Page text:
Hall County Schools plan three building projects in the next year — an expansion of Lanier Charter Career Academy and new technology department, a new fieldhouse for West Hall High School and a new roof and heating, ventilation and air conditioning units at Flowery Branch Elementary School.
Requests for proposals will be sought for those projects in the next several weeks.
Cost estimates for the projects were not discussed at the county school board work session Monday, but it will be a few million dollars.
Superintendent Will Schofield told the board it may want to consider using part of its bond sales in connection with Special Purpose Local Option Sales Tax IV. The board approved selling up to $45 million in bonds. None have been sold.
The largest project will be the expansion of Lanier Charter Career Academy and the new “instructional support center,” which will house the district’s technology department.
The technology department is now at the Academies of Discovery, which is going to have a large classroom addition in preparation for South Hall Middle School moving back into the facility. That will occur for the 2018-19 school year.
Aaron Turpin, director of technology, told the board the technology department needs to move from its current space to the new facility in December 2017 — one year and three months from now.
Turpin explained the department needs to be moved so that it has adequate time to test the system before state testing is required in the spring of 2018.
The new building will have 28,000 square feet of space, Matt Cox, director of facilities for the district, said.
About 20 percent of the building will be for expanded programs at Lanier Charter Career Academy. David Moody, principal, said the school is “in desperate need of space” for programs such as welding and industrial mechanics.
He said Lanier Technical College has been generous in helping provide space and instruction for Lanier Charter Career Academy students, but it will be moving to a new campus.
The building would be behind the current Lanier Charter Career Academy facility and the Department of Labor building along Atlanta Highway. Construction would take about eight months, Cox said.
A new fieldhouse will be built for West Hall High by extending its older gym. The extension will provide a new locker room for the home team, bathrooms for the gym and new health space for the school. The existing fieldhouse could then be used for a locker room for visiting teams.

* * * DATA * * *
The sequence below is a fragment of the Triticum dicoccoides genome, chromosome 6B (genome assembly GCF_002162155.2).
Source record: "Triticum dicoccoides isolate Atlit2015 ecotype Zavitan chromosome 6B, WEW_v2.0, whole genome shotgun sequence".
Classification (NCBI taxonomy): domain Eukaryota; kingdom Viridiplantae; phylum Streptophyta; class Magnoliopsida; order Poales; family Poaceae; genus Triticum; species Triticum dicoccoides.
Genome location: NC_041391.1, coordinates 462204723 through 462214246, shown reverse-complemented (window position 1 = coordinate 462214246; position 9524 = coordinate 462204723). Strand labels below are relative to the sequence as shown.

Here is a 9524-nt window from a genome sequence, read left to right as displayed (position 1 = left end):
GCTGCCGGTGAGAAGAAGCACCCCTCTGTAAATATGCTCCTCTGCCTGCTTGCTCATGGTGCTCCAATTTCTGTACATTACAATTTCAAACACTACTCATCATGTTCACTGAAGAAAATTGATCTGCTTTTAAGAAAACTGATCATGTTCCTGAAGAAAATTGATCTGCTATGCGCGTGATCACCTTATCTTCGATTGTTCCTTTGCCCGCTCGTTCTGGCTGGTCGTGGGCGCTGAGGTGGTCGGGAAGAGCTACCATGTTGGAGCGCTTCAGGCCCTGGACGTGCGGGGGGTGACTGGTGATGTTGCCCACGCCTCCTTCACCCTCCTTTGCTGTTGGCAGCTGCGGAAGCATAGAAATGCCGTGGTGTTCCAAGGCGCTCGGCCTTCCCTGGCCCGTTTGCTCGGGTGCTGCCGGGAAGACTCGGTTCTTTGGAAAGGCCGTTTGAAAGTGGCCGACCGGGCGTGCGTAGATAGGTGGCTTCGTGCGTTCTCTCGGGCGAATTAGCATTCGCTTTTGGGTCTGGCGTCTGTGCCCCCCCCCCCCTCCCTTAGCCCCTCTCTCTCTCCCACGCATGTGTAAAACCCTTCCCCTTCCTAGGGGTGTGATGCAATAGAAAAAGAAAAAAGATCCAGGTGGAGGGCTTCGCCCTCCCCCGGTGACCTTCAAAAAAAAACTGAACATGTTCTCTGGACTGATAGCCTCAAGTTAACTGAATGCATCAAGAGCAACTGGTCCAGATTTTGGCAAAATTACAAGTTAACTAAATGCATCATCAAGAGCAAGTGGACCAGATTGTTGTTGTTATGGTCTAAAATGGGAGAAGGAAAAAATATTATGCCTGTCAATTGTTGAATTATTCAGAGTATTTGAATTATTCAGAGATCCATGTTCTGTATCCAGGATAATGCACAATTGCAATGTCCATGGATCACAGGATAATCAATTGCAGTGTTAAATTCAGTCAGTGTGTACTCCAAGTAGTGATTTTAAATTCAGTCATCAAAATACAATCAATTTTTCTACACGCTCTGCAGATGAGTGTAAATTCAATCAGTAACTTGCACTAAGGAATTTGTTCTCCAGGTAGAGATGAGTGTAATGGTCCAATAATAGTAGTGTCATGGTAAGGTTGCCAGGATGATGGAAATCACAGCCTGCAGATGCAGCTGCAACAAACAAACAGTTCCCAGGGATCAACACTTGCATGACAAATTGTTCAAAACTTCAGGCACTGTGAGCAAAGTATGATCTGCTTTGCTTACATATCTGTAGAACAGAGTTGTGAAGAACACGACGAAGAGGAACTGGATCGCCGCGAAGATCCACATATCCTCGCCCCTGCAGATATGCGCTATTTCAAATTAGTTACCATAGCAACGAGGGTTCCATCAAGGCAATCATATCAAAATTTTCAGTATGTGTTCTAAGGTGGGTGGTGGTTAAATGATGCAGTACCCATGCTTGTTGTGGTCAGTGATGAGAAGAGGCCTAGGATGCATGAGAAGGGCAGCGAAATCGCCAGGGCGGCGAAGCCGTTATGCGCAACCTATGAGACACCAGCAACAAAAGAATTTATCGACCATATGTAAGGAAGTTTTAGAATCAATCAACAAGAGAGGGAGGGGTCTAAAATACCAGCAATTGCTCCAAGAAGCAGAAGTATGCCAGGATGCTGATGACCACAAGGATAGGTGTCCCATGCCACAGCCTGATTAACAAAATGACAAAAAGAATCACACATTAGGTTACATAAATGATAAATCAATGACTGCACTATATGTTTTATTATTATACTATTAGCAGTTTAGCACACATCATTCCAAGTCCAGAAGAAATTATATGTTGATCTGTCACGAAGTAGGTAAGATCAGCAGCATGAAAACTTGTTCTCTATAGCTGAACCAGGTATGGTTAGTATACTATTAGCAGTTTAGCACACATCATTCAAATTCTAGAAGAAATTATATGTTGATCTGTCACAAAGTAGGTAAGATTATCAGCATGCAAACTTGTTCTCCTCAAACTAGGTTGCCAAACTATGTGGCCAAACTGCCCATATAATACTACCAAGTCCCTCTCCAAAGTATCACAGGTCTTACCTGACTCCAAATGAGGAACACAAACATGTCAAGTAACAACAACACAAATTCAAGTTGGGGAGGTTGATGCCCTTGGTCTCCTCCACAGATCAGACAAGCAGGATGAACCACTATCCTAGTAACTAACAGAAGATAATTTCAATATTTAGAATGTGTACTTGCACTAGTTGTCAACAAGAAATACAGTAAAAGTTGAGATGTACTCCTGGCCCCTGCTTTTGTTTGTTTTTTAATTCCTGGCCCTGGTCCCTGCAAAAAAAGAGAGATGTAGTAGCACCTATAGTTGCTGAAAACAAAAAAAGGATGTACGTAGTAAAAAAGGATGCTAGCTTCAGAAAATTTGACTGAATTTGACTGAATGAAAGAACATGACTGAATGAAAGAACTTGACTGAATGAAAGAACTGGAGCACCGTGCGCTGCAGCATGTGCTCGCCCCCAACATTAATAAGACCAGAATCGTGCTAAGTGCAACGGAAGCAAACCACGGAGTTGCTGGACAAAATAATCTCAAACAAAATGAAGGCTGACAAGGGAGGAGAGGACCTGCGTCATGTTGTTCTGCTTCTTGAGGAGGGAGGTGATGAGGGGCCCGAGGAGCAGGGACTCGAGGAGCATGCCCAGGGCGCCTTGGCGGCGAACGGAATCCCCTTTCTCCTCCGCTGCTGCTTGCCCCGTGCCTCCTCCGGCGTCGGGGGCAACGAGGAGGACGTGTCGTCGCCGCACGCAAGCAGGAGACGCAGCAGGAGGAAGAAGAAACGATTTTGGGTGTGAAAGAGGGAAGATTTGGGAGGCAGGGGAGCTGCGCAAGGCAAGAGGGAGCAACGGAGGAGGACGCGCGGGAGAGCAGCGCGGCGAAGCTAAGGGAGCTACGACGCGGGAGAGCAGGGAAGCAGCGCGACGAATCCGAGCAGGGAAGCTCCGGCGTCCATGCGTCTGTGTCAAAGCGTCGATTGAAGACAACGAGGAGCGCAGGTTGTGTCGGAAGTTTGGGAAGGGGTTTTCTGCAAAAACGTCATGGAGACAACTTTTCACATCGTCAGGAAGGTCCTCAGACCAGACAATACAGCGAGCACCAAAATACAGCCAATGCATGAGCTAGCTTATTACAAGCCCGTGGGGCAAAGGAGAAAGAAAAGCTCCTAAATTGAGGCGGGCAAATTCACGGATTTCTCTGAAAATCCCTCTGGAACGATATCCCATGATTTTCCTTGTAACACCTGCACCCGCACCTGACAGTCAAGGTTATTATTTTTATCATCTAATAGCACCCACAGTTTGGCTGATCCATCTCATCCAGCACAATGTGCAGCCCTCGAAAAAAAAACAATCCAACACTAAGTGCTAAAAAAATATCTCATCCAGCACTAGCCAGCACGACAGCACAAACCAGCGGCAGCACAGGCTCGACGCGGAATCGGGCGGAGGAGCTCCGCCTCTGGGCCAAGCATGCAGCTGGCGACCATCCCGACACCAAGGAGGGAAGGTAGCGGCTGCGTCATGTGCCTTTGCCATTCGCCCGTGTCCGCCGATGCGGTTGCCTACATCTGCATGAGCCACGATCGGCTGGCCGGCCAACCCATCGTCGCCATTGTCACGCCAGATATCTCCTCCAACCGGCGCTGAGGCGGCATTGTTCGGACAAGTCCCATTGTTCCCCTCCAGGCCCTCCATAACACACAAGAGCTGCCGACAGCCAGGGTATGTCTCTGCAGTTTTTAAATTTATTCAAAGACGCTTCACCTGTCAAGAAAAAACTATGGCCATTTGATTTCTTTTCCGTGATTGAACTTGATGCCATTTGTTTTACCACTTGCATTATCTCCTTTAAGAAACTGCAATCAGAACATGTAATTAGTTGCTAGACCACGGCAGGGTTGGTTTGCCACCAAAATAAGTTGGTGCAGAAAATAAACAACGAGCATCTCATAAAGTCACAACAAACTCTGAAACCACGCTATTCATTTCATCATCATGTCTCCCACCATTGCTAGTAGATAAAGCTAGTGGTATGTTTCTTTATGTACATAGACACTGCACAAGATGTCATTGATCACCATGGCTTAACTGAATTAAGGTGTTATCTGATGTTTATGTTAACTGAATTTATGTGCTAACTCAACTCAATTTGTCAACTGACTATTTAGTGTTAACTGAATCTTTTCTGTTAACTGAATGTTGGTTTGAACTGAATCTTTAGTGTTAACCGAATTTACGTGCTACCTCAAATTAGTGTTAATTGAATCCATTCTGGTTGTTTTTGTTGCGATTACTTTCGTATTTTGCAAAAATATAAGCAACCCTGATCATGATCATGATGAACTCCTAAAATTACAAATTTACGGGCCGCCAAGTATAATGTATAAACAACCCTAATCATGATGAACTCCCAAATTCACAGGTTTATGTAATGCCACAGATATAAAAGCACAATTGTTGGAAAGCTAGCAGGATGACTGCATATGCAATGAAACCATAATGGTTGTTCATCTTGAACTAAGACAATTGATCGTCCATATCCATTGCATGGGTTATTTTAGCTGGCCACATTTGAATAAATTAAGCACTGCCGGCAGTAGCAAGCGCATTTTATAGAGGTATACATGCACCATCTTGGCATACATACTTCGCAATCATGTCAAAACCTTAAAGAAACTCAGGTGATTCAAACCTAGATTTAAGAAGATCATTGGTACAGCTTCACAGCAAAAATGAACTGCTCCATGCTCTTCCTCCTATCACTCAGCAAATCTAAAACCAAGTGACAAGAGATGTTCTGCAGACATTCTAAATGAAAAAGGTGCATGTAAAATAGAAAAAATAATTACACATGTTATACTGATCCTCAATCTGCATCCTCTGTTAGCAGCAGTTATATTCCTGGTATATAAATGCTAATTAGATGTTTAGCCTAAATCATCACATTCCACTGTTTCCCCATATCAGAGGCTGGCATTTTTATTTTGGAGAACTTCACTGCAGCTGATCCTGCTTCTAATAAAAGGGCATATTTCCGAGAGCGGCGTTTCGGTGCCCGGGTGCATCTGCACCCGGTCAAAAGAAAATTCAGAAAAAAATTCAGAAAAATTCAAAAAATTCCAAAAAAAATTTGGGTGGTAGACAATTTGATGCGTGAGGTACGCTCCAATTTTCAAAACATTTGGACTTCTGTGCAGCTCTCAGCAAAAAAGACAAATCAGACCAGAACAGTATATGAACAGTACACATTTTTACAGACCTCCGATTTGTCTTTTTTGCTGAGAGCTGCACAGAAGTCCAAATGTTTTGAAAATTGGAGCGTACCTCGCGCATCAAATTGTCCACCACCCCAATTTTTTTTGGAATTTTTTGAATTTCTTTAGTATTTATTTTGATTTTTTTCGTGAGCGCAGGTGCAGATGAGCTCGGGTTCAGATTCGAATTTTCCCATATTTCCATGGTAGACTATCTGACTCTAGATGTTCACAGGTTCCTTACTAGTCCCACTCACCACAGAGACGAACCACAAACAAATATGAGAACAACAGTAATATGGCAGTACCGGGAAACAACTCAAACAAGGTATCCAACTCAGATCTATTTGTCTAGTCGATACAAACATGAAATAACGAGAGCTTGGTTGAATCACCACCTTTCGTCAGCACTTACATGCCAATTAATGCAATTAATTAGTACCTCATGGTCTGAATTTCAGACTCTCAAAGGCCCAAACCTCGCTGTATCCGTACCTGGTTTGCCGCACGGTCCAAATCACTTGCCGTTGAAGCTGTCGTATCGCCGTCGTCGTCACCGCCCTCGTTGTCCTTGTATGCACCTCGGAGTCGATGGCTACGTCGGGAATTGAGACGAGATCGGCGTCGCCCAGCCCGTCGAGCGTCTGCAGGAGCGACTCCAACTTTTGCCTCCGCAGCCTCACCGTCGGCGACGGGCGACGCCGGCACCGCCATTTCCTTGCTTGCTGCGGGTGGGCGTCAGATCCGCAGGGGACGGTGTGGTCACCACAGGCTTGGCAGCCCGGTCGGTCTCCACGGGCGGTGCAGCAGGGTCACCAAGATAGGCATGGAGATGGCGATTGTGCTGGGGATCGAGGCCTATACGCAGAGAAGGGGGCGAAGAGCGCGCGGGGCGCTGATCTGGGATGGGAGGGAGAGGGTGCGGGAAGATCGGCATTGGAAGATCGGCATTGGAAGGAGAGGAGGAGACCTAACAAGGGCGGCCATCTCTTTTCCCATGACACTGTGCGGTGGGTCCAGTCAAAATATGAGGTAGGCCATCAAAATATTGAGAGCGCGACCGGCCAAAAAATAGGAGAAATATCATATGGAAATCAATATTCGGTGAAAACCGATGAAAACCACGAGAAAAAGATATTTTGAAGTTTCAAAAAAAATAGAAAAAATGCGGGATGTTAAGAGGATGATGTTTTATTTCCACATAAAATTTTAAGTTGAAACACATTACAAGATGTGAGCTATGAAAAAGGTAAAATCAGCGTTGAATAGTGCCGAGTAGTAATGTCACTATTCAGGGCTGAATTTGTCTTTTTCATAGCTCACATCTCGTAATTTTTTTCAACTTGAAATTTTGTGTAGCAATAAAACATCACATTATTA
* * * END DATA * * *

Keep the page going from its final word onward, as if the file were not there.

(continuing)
Cox said the project would require about six months, starting in about January or February. He said it should be ready for use about the time school starts in August 2017.
Design services for the West Hall High and Lanier Charter Career Academy projects are expected to cost about $410,000. The money is expected to come from SPLOST funds.
The board also heard a SPLOST request for $751,000 for technology.
That would provide 30 Chromebooks and three lockable storage cabinets for each elementary school and 40 Chromebooks and lockable storage cabinets for each middle and high school.
That is estimated to cost $451,000. It would cover about 1,000 Chromebooks.
The remaining $300,000 would buy computers for career and technical education courses. That would replace about 700 computers in the CTE program.
The board also heard an update on renovations done this summer at a cost of about $7.8 million.
Nearly $3 million of that was spent at North Hall High School, Cox explained. The list included about 20 projects.
The changes at North Hall included two new health care science labs, an agriculture mechanics class that is nearly double the previous size, new fitness room and locker rooms.
Johnson High School also had a project that “grew as we got into it,” Cox said.
He explained that the school was set to have new health care science and consumer science areas, but “we realized we needed more space.”
The international center at the school was moved to the Jones Elementary facility, and that building became the “Johnson High Annex,” Cox said.
Turpin explained that email systems at all schools were upgraded and the district now has redundant connectivity for its network.
“It’s not sexy at all, but it sure is important,” he said.
He explained the system lost connections — was without service — three times during the last school year.
The district’s plan to put in wireless audiovisual equipment that can be operated with any electronic device — a computer, laptop, tablet or smartphone — is now complete through two phases. That includes 105 classrooms in the past year.
Turpin said the project through two phases cost $360,000 less than projected and proposed using that money to speed up the process of adding the equipment at Flowery Branch High School.
Schofield said Flowery Branch is “having failures almost on a weekly basis.”
The summer projects also included creating “common learning spaces” in what had been media centers at West Hall High, North Hall Middle and White Sulphur Elementary schools.